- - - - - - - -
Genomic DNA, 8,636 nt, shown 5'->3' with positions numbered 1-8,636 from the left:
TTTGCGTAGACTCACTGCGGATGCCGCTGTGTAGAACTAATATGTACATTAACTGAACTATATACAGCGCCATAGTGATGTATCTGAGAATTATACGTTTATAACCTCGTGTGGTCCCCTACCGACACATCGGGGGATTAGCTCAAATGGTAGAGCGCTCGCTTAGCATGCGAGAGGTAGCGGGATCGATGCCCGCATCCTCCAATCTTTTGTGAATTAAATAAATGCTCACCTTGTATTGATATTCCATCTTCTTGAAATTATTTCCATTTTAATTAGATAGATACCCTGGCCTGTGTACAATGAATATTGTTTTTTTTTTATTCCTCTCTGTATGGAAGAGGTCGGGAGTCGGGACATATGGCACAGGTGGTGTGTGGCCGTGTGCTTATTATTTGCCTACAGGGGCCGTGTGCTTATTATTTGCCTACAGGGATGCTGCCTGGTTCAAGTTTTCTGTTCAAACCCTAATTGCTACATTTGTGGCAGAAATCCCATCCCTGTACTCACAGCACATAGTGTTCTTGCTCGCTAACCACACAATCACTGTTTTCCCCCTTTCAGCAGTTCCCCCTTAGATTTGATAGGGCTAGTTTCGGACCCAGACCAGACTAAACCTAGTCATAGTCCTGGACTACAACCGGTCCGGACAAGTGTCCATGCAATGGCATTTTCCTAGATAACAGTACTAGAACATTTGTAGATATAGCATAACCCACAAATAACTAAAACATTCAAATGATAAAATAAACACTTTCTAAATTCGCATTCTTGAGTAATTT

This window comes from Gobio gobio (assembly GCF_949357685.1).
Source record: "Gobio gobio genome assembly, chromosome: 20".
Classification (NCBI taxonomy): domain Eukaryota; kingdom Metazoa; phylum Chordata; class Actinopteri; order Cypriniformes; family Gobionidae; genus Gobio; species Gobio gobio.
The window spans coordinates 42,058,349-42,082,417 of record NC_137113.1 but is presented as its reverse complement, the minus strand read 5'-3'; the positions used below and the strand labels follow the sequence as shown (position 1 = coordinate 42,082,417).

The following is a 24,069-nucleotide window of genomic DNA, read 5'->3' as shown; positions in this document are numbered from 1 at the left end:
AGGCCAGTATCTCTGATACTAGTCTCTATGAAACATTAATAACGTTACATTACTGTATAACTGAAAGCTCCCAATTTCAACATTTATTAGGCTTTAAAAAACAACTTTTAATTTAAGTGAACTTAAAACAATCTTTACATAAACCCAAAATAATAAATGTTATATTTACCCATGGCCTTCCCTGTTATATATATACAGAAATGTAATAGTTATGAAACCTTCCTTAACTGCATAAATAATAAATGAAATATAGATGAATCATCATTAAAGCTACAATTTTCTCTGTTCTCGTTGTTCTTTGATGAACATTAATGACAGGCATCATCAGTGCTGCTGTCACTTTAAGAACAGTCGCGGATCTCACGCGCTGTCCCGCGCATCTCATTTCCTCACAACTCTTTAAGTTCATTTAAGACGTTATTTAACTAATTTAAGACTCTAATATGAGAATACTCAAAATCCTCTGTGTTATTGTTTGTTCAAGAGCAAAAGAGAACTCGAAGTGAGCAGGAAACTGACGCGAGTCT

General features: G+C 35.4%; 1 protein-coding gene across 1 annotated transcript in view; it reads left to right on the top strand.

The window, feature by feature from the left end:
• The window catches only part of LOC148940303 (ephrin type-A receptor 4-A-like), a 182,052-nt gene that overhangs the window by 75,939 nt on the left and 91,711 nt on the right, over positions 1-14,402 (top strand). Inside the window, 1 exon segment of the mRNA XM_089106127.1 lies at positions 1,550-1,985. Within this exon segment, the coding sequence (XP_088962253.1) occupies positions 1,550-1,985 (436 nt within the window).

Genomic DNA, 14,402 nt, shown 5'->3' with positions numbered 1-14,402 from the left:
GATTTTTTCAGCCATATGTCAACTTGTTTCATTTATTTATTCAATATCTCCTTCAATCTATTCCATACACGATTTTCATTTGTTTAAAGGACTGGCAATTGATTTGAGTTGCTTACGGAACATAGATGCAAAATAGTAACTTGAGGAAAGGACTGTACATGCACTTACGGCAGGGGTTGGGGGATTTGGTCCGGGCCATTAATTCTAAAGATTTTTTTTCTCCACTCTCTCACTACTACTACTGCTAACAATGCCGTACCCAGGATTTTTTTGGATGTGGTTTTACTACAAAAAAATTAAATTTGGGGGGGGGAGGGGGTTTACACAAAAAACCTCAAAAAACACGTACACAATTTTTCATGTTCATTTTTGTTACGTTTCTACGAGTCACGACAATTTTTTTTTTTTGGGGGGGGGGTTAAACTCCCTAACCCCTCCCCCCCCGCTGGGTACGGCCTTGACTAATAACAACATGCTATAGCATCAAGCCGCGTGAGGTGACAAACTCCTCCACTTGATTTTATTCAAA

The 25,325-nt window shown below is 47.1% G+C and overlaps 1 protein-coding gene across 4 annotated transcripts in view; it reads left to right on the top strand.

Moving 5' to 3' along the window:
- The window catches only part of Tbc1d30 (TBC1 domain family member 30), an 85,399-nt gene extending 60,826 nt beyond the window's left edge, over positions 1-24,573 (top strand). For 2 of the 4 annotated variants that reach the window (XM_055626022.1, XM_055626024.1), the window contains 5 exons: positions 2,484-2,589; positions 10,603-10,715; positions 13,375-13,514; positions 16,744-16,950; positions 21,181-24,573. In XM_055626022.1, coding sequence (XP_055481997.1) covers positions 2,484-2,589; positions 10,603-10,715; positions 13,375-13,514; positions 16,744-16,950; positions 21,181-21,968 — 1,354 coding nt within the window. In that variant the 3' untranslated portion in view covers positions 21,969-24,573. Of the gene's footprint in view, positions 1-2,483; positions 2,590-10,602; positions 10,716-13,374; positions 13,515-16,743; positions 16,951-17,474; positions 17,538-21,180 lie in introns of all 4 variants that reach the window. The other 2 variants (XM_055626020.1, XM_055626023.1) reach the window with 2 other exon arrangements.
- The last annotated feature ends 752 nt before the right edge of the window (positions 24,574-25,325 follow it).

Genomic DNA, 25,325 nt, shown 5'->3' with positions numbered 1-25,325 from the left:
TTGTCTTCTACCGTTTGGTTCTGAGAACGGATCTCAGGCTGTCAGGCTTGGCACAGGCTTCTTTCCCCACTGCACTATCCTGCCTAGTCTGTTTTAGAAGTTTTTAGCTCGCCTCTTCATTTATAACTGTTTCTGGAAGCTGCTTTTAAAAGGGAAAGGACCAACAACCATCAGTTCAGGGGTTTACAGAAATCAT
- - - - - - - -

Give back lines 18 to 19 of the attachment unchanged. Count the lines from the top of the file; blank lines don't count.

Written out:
Genomic DNA, 25,325 nt, shown 5'->3' with positions numbered 1-25,325 from the left:
TTGTCTTCTACCGTTTGGTTCTGAGAACGGATCTCAGGCTGTCAGGCTTGGCACAGGCTTCTTTCCCCACTGCACTATCCTGCCTAGTCTGTTTTAGAAGTTTTTAGCTCGCCTCTTCATTTATAACTGTTTCTGGAAGCTGCTTTTAAAAGGGAAAGGACCAACAACCATCAGTTCAGGGGTTTACAGAAATCAT